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School shooter Nikolas Cruz offers again to plead guilty if prosecutors waive death penalty

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FORT LAUDERDALE, Fla. — Accused Parkland school shooter Nikolas Cruz walked into a Broward courtroom Wednesday with his head bowed to face arraignment on charges that he killed 17 people and wounded …

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Sanctuaries protecting gun rights and the unborn challenge the legitimacy and role of federal law

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In June 2019, the small Texas town of Waskom declared itself a “Sanctuary City for the Unborn.”

Waskom’s city council passed an ordinance that labels groups – like Planned Parenthood, NARAL and others – that perform abortions or assist women in obtaining them “criminal organizations.”

The ordinance borrows from a similar resolution passed in March by Roswell, New Mexico. Unlike the merely rhetorical Roswell resolution, however, the Texas law bans most abortions within city limits. There are no abortion providers in the town, so it is not clear how the town would enforce the ordinance. It might, perhaps, deter an organization from opening a clinic.

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Supreme Court to hear sentencing case for ‘Washington sniper’

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He has described himself as a "monster" and confessed to his crimes. Lee Boyd Malvo was 17 years old when he and an accomplice carried out a deadly three-week shooting spree that terrorized the Washington area in 2002.

Malvo was sentenced to life in prison without parole and the Supreme Court is to hear arguments on Wednesday on whether such a sentence can be meted out to a juvenile.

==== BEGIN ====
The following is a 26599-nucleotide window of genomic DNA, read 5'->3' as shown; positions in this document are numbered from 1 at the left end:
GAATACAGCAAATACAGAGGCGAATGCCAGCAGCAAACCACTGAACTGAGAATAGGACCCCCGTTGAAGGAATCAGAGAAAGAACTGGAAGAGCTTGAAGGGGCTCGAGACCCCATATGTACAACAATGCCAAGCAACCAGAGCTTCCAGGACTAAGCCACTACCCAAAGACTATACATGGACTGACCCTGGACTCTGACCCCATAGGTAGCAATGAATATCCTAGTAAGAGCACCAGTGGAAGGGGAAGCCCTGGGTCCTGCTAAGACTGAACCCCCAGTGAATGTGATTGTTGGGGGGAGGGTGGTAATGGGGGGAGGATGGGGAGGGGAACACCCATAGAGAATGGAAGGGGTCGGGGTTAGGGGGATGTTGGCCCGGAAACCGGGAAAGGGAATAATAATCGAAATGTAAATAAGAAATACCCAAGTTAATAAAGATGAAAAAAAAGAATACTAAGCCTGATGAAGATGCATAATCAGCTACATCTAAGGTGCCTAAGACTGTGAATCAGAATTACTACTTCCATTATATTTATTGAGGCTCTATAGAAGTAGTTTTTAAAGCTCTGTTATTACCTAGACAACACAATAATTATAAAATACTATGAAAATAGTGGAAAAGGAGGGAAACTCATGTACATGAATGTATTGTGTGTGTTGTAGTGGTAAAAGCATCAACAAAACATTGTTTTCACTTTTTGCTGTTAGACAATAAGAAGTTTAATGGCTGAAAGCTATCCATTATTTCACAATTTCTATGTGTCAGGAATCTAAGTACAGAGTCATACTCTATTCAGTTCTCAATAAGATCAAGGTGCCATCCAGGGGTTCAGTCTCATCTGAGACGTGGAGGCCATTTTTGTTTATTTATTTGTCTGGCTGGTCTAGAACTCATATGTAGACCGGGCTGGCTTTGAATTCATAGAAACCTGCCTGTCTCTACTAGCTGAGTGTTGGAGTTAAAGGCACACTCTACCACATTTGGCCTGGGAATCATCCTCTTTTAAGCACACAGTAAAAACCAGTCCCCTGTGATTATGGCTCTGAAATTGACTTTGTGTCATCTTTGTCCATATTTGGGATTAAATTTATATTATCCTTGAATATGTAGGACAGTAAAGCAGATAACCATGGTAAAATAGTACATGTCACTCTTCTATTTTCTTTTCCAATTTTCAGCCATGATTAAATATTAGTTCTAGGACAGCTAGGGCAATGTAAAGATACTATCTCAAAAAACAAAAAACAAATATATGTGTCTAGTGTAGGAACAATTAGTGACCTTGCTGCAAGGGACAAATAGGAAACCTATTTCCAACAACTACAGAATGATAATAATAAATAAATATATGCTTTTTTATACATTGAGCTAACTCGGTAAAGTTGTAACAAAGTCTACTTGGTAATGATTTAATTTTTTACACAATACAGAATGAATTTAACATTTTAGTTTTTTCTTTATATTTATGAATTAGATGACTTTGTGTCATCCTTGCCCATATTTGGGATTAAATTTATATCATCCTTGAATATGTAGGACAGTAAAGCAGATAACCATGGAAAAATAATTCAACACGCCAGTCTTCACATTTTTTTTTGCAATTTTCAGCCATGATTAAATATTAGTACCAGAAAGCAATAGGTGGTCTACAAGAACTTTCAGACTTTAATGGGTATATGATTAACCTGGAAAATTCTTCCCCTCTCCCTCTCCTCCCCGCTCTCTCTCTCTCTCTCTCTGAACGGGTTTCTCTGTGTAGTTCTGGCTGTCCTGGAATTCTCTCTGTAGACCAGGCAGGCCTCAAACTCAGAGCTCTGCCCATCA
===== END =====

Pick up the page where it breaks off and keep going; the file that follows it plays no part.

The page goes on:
The nation's top court is hearing the case after a court in Virginia ruled that Malvo deserved another sentencing hearing because his age at the time was not taken into account.

Virginia's attorney general appealed the ruling and the Supreme Court will be deciding whether its 2012 and 2016 rulings that mandatory life sentences for minors are unconstitutional applies retroactively to Malvo's case.

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2020 Election

Julián Castro says Atatiana Jefferson’s name on debate stage: ‘Police violence is also gun violence’

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Democratic presidential candidate Julián Castro said on Tuesday that he would not support the mandatory buyback of assault-style weapons because it could be lead to more police violence.

At Tuesday night's Democratic presidential debate, Castro was asked if he supported Beto O'Rourke's plan to buy back assault weapons.

Castro argued that unless police go "door-to-door" then the buyback program "is not truly mandatory."

"But in the places I grew up in, we weren’t exactly looking for another reason for cops to come banging on the door," he said, pointing to the recent shooting of Atatiana Jefferson by an officer in Fort Worth.

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